American Darkwave duo The Machine in the Garden, while not a Pagan band, use myth and mysticism as a lyrical anchor throughout their new album “Before and After the Storm,” their first in six years. According to singer Summer Bowman she “looked to mythology and mysticism when I was writing the lyrics for these songs. I wanted to think about other cultures and their origin stories as a mirror of returning to many of our musical roots with this work.” Songs like: “Cimmerian,” “In the Vanir,” or “Power and Prophesy” drip with allusions to an ancient folkloric past while marrying them to their dark modern sound. A truly excellent release, buy an immensely talented band.

02. Atrium Animae – “Dies Irae” [Purchase]

The Italian band Atrium Animae was formed in 2007, their name is “considered as a symbolic representation of the passage from physical world toward an immaterial world.” The heavenly soprano of Alessia Cicala, a member of the band Chirleison, partnered with the compositions of Massimiliano Picconi, together create music on their debut “Dies Irae” that is stately in its atmosphere, a sacred enveloping that is almost funerial in outlook. Or as the band’s promotional material puts it: “A symbolic voyage in a silent wasteland made of treachery, defeat and spiritual hunger. A world where the locked embrace of loss and despair are represented through a reinterpretation of passages taken from religious and pagan texts.” Sublime, and an excellent addition to the genre of neoclassical darkwave.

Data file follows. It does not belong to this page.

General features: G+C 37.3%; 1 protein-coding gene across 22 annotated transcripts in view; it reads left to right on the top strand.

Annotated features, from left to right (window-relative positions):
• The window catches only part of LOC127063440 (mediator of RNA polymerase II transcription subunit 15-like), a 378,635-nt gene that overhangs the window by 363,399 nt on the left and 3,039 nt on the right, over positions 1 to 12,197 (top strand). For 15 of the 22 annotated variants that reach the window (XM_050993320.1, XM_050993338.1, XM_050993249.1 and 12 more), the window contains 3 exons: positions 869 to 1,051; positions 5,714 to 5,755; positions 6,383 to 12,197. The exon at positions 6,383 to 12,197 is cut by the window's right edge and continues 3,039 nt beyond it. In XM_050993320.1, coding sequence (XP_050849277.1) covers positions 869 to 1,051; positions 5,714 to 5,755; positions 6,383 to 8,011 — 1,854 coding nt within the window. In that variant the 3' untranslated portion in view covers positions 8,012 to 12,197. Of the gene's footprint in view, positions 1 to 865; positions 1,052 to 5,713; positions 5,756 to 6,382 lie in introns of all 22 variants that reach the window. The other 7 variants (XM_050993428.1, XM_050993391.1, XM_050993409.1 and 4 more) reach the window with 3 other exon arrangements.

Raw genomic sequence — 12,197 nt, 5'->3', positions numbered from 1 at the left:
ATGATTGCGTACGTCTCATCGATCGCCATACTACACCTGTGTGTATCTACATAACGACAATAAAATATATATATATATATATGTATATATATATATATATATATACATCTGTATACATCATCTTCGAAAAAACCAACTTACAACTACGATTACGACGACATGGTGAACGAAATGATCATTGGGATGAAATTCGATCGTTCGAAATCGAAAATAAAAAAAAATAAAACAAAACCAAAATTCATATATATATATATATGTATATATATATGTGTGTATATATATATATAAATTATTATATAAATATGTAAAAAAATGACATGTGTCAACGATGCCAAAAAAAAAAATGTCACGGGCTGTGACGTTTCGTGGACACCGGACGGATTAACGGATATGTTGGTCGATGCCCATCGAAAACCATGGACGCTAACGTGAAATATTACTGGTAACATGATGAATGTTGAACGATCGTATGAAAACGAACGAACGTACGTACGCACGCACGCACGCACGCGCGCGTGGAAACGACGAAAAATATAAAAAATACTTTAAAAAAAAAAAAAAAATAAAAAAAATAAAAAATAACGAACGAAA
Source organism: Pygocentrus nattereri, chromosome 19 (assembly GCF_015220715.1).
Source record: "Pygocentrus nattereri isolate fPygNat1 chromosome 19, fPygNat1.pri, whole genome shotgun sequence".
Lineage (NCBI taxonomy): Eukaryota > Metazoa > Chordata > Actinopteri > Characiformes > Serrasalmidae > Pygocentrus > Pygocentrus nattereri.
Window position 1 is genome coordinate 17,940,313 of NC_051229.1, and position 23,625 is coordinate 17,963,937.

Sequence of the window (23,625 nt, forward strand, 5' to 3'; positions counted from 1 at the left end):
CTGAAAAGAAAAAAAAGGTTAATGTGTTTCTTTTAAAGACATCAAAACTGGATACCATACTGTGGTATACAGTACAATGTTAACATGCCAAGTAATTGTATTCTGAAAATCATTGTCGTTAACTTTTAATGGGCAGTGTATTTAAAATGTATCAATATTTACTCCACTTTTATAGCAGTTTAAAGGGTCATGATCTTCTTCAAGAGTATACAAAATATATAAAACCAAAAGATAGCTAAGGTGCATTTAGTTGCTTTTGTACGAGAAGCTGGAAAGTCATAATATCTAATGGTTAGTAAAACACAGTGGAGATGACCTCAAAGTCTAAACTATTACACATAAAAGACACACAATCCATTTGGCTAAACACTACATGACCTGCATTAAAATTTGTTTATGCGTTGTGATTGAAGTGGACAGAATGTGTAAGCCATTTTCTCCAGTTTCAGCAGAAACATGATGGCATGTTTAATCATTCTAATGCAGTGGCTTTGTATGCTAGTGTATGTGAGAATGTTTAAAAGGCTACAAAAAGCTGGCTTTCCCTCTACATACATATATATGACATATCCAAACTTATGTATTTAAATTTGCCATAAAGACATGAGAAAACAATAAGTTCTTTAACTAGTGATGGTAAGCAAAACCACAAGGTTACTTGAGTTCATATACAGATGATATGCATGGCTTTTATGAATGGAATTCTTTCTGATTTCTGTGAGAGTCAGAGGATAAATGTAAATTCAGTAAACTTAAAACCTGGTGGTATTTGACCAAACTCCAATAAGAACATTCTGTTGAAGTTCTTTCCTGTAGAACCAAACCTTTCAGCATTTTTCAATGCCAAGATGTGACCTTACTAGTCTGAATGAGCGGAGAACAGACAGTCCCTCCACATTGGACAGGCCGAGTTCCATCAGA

01. Soriah with Ashkelon Sain – “Eztica” [Purchase]

Soriah with Ashkelon Sain, a duo whose album “Atlan” made my A Darker Shade of Pagan top-ten for 2009, returns in 2011 with “Eztica.” Described as “a neo-tribal, mystically ethereal, paranormally enrapturing musical experience” this mix of throat singing (what Soriah calls “an offering to nature in her own tongue”), atmospherics, and ritual, is truly captivating. While something of a companion to “Atlan,”  I think “Eztica” is the stronger album, one that sees more complex arrangements, and a sound that can be driving as well as atmospheric. This is a shamanistic ritual art experience, one that documents Soriah’s explorations into his own ethnicity and heritage, amplified by the amazing soundscapes of former Trance to the Sun guitarist Ashkelon Sain. This is the kind of musical spiritual journey that most others simply aspire to.